University isn’t always amazing- and that’s okay

If you’re struggling at University, know that it will get better


There is a lot of expectation around starting University, with ‘Fresher’s week’, in particular, conjuring up images of excitement, parties, meeting new people and forming life-long friendships. For some people, though, this could not be further from reality.

I was unbelievably excited when I found out that I had got into my first choice University, and could not wait to start buying things and preparing for my new life. However, I was also incredibly anxious; anxiety is something that I have carried with me for most of my life and I knew that moving away from home was not going to be easy. I hoped, though, that once I was settled in the amazing experiences that I had been promised would come true.

This wasn’t quite how it went. I struggled to connect with my flatmates, and though they were lovely people, it was clear we weren’t going to become close friends. I am not the biggest drinker or party-goer, and I was worried about going out with them in case they didn’t want me there. This was probably not the case at all, but my anxious thoughts told me otherwise. I spent most of fresher’s week in my room, convincing myself that I was the only one not socialising and making friends. Every time there was an event that I was interested in I gave myself a reason not to go to it, and felt myself becoming further and further isolated.

The mental health issues I already suffered with got worse, and as I was so far away from my family and friends I felt as though I had no one to turn to. I continued to hide in my room, and I was too anxious to even go into the kitchen a lot of the time. My friends at other universities were telling me how great of a time they were having, and although I was happy for them, it made me feel as though there was something wrong with me.

I think the turning point for me was standing in the rain, on the phone to my mum, crying because I was having such a bad time and my mental health was at an all time low. I was having horrible, intrusive thoughts constantly, and couldn’t focus on any of my work. She persuaded me to book a doctor’s appointment, which can be a terrifying prospect, especially if you suffer with anxiety. But I knew that I couldn’t carry on how I was any longer. So I made the appointment and forced myself to turn up on the day.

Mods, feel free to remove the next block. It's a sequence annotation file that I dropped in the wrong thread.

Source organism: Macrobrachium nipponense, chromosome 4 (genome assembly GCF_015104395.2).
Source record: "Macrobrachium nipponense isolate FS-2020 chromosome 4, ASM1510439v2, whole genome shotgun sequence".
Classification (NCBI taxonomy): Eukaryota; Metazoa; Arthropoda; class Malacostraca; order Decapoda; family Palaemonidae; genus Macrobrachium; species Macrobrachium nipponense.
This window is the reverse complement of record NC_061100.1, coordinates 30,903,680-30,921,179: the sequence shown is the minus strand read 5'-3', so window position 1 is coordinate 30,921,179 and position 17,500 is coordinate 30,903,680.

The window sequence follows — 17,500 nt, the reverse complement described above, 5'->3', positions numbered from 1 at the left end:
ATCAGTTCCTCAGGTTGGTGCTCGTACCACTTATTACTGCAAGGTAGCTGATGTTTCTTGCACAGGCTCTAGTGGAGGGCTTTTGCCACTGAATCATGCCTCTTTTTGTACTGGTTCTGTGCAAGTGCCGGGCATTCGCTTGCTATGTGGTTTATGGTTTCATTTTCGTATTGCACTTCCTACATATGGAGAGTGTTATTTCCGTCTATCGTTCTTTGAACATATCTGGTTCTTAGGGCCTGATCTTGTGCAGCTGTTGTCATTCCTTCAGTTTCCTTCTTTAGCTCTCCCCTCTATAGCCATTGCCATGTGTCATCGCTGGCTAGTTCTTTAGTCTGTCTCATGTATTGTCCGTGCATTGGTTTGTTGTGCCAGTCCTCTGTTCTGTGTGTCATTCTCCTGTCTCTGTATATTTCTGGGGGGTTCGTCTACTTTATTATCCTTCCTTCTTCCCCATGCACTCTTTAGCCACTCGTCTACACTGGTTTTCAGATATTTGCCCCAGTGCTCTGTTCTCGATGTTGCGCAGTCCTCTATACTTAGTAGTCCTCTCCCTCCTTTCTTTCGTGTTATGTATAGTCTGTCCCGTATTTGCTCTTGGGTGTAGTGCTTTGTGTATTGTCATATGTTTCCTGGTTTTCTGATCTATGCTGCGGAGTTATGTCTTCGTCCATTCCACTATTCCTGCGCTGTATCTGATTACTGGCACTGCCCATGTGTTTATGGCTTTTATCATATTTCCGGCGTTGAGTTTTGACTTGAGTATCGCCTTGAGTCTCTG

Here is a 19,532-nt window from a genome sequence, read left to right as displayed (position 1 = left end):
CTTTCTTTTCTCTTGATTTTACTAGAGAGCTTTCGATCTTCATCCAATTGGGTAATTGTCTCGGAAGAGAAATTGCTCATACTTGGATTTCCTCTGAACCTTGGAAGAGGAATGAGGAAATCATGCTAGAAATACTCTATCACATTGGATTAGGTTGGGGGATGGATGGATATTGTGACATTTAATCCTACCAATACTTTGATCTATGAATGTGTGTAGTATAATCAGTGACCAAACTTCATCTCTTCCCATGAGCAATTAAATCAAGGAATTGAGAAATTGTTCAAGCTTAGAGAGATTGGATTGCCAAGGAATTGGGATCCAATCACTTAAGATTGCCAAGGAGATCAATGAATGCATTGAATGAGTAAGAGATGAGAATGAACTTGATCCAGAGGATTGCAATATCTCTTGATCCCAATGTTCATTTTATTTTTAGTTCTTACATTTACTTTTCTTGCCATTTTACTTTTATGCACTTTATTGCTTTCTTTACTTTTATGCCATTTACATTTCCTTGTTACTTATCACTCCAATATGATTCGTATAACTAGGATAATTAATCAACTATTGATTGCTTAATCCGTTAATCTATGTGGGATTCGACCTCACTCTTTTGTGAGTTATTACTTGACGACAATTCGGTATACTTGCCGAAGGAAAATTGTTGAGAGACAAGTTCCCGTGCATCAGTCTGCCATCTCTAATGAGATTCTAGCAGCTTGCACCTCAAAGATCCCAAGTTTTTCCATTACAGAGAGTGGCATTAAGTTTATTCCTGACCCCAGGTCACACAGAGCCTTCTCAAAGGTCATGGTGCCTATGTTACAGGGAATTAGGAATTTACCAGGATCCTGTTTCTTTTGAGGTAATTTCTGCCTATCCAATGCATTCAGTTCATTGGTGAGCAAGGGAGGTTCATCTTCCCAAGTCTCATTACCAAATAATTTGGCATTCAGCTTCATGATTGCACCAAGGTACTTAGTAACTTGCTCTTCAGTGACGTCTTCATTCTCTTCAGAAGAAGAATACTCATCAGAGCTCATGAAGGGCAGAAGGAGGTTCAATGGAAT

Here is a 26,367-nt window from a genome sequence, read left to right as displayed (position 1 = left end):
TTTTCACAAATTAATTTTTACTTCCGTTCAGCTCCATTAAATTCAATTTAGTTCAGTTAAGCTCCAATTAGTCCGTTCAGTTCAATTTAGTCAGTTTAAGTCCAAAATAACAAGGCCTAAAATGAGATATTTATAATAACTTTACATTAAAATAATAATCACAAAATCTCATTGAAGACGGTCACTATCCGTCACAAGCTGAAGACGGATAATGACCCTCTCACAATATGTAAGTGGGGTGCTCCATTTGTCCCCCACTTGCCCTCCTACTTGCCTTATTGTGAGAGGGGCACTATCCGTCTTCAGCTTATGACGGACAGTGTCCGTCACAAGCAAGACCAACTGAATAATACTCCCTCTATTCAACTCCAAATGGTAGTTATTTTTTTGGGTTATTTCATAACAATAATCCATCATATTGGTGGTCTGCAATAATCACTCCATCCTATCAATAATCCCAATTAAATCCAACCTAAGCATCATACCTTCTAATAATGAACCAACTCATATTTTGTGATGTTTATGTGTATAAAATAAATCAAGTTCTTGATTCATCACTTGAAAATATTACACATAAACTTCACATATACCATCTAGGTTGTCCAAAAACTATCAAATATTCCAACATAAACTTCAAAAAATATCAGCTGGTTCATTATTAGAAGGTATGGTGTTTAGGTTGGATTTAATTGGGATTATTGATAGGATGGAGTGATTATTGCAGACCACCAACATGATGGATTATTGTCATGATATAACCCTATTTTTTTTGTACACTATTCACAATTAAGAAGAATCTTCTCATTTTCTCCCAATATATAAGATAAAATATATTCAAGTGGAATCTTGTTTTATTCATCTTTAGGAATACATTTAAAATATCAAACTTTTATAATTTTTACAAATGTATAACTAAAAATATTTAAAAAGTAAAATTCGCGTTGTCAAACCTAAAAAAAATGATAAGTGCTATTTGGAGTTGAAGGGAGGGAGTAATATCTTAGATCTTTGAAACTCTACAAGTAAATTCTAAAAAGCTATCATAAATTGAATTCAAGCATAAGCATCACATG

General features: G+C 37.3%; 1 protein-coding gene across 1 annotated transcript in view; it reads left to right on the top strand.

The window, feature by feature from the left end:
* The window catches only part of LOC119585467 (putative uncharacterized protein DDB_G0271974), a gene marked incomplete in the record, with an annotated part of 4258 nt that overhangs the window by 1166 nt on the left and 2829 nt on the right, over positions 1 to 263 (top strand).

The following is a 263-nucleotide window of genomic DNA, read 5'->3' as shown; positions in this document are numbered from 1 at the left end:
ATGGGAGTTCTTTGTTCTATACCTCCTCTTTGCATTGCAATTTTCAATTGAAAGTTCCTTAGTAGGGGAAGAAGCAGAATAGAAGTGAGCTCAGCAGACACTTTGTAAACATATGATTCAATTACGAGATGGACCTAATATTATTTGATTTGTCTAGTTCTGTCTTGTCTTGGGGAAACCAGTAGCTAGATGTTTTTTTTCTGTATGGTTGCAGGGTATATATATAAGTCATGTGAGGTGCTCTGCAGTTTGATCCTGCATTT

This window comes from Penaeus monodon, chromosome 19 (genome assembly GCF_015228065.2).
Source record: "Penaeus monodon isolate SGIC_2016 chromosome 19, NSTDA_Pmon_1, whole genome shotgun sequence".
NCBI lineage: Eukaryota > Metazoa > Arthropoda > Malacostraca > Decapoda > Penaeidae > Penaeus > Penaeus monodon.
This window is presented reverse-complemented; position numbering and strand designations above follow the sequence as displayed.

The first appointment I went to did not have the outcome I had hoped for, and I left feeling disappointed and worried about what to do next. However, I made myself go back, and this time the doctor was a lot more helpful. I was put on antidepressants and beta-blockers, and the doctor assured me that I would get better, and the feelings I had would not last forever.

I also had a number of counselling sessions with student services, who really helped me to talk things through and understand what I was experiencing. Talking about my feelings has always terrified me, but I was really put at ease by the kindness and warmth of the people who helped me at university.

Positive Changes

When I came back after the Christmas break, I was extremely apprehensive and upset to be leaving home and my parents again, but also determined to make this semester better. I decided to join Dance Club, and it was probably one of the best things I have ever done. Just to be surrounded by kind, similar-minded people really helped me, and I finally began to make some more friends. I was no longer as intimidated by the thought of just going outside, and I started to feel like I was finally finding my place.

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Now, in second year, I am involved in so many more things, including being part of the dance competition team and being treasurer for a new animal welfare society- ‘Open Cages’. I live in a flat with people I love, and have friends that I know will be there for me if I need them. Looking back now, it’s hard to imagine that I am the same person as the one who started university over a year ago.

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That’s not to say, however, that I don’t still have bad days. I still struggle with my mental health, and there are often times I wish I could just be at home with my family. I still get anxious, and I still get bad thoughts. However, it is a lot better now, and I want other people to know that if they are struggling, it won’t stay this bad forever.

It is okay to not enjoy university, and it may take months or even longer to feel at home. There are so many people who are having a bad time, and it is completely valid to feel like this. Even if you don’t struggle with mental health issues, moving away and starting university is a huge change, and it is normal to take a while to adjust. If this is you, just know that you are not alone. Also, don’t feel ashamed if you need to take a break from or even leave university. Everyone’s journey is different, and whatever you are going through, be proud- you are doing great.